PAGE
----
Seoul ups defense after N.K. reaffirms nuclear ambitions
With North Korea moving to adopt new ruling party rules to declare itself a “nuclear-armed state,” the South Korean government has stepped up defense against the North, saying that it will “never be recognized as one.”
North Korean ruling party’s central committee has officially adopted its two-track pursuit of nuclear and economic goals and reaffirmed its leader Kim Jong-un’s control, the state media reported Monday.
According to observers, the North is expected to conclude its four-day Working Party Congress that began on Saturday with a declaration of being a nuclear-armed state and formally bestowing the highest honors upon Kim.
The congress of North Korea's ruling Workers' Party of Korea (Yonhap)
North Korea on Sunday said that its goal of developing nuclear weapons in parallel with boosting its economy -- the so-called “byeongjin” policy introduced in 2013 -- is now its permanent objective. The North declared itself a nuclear state in its constitution in 2012.
It also reasserted a federacy-based unification of the Koreas, which was first suggested by the North’s founding leader Kim Il-sung -- the incumbent leader’s grandfather -- that encompasses retaining the autonomy and ideology of both Koreas while establishing a federal government in which Seoul and Pyongyang would have equal rights and obligations to.
The South Korean government once again snubbed Pyongyang’s claims, and dismissed its pledge to “work toward the world’s denuclearization” as lacking authenticity.
“It is our (Seoul) and the international community’s consistent stance never to acknowledge the North as a nuclear state. ... The government is keeping the door to dialogue open. But in order for there to be talks, the North must cease provocations and demonstrate its genuine will to denuclearize,” said Defense Ministry spokesman Moon Sang-kyun.
The ministry also downplayed Kim’s calls for military talks between the Koreas, raising questions about the legitimacy of the suggestion as Pyongyang has showed no willingness to scrap its nuclear programs.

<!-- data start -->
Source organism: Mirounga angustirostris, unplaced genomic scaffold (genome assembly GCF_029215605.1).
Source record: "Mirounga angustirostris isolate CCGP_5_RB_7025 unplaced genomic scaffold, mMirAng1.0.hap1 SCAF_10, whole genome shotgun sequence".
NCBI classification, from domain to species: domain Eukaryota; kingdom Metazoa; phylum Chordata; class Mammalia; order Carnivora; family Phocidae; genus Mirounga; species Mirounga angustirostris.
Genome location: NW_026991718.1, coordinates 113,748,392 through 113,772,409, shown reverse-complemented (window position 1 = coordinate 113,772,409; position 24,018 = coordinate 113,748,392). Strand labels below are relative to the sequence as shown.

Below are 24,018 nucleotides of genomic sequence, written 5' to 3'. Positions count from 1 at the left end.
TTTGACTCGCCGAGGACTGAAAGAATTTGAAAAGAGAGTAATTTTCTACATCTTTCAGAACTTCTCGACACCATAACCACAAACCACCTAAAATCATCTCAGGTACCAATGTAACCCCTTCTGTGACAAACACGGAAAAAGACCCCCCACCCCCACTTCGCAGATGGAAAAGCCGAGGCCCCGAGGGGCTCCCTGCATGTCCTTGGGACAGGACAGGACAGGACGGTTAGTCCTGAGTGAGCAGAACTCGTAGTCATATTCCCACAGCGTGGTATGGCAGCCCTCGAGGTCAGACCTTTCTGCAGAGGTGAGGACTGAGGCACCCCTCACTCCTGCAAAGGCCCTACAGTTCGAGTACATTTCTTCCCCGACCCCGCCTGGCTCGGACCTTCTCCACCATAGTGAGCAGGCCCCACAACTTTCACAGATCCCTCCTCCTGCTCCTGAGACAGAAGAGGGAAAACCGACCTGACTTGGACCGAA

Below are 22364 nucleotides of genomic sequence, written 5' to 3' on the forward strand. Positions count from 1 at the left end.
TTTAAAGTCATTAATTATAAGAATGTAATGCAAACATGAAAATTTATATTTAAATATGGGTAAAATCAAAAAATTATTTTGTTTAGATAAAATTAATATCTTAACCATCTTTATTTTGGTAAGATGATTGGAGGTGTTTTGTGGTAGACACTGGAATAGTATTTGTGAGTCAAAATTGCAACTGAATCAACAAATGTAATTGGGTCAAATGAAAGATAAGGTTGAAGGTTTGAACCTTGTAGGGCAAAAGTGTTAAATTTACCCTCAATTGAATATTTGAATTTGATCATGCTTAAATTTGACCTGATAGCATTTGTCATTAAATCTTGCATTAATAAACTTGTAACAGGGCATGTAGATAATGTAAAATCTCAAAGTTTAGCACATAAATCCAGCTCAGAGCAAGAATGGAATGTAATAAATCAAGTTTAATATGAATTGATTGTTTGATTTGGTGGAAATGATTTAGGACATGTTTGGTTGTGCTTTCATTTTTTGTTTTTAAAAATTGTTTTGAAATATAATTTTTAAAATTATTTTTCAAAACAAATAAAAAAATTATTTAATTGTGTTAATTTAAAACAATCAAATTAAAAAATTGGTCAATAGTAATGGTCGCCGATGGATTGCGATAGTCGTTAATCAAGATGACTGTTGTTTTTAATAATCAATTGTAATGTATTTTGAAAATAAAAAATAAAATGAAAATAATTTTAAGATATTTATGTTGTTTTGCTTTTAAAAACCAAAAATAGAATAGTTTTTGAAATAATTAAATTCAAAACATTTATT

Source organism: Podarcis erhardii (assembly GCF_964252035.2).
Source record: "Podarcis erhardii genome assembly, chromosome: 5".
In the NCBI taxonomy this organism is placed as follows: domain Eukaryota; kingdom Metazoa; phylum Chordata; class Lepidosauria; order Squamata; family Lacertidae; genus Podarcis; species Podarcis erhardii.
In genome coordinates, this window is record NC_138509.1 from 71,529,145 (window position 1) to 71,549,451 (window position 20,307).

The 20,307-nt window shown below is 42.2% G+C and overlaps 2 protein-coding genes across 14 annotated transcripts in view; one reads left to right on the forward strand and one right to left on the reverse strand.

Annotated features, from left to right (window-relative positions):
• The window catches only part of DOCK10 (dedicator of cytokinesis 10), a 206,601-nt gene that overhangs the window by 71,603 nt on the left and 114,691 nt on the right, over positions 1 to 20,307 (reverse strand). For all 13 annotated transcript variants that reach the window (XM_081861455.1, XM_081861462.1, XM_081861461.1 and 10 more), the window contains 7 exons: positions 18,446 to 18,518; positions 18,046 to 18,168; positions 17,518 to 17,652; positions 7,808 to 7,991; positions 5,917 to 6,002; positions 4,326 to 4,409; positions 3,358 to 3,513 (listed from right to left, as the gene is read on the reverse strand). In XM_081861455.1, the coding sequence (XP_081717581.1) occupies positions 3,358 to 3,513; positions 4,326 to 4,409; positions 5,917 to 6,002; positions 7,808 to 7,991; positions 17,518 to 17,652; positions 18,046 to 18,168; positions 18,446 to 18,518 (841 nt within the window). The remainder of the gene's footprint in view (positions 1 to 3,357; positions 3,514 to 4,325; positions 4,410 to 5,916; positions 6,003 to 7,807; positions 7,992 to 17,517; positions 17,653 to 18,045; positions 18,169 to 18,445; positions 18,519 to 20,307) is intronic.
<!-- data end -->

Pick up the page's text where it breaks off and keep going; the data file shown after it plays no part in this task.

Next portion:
Seoul’s Foreign Ministry also dismissed recent reports that China has been seeking cooperation with the U.S. to kick off peace talks between Washington and Pyongyang.
“Seoul and Washington is firm on their stance that denuclearization should precede any talks with North Korea,” a ministry official said.
South Korea’s military officials said Monday that it is kicking its so-called 4D Operational Concept -- detect, disrupt, destroy, defense against the North’s nuclear and missile attacks -- into overdrive in light of Pyongyang reasserting its nuclear ambitions.
At the center of the plan is the Korean Air and Missile Defense system, which is designed to eliminate missile threats preemptively after detecting signs of an imminent launch, and the Kill Chain missile defense system that takes out missiles in mid-air. Both systems are expected to be deployed by around the early to mid-2020s.
According to officials, Seoul and Washington are slated to discuss the 4D plan during the two-day Korea-U.S. Integrated Defense Dialogue that will commence later Monday in Washington D.C.
The military plan includes boosting the detection capacity of the systems by upgrading the currently used multi-purpose satellites and purchasing an upgraded version of the current Green Pine ground-based missile-defense radar. It also plans to deploy Global Hawk unmanned aerial vehicles, which officials say will extend the military’s eyes across the entire North Korean territory, and F-35A fighter jets starting from 2018, along with German 500-kilometer-ranged Taurus air-to-surface missiles by the second half of the year.
Since the start of 2016, North Korea has conducted a nuclear test, a long-range rocket launch, and fired a submarine launched ballistic missile, along with multiple short-range and medium-range ballistic missiles. This led the U.N. Security Council to adopt a resolution including powerful economic sanctions against the North.
The North’s official mouthpieces have also carried Kim’s messages on Sunday that Pyongyang will “not use nuclear weapons unless its autonomy is infringed upon,” and that it will work toward “denuclearization of the world.”
They stated that advances in the defense category -- particularly related to nuclear weapons -- are directly related to the “fate of the people, and security of the state,” vowing to realize miniaturization and diversification of its nuclear arsenal “to become the nuclear power of the East.”
By Yoon Min-sik (email@example.com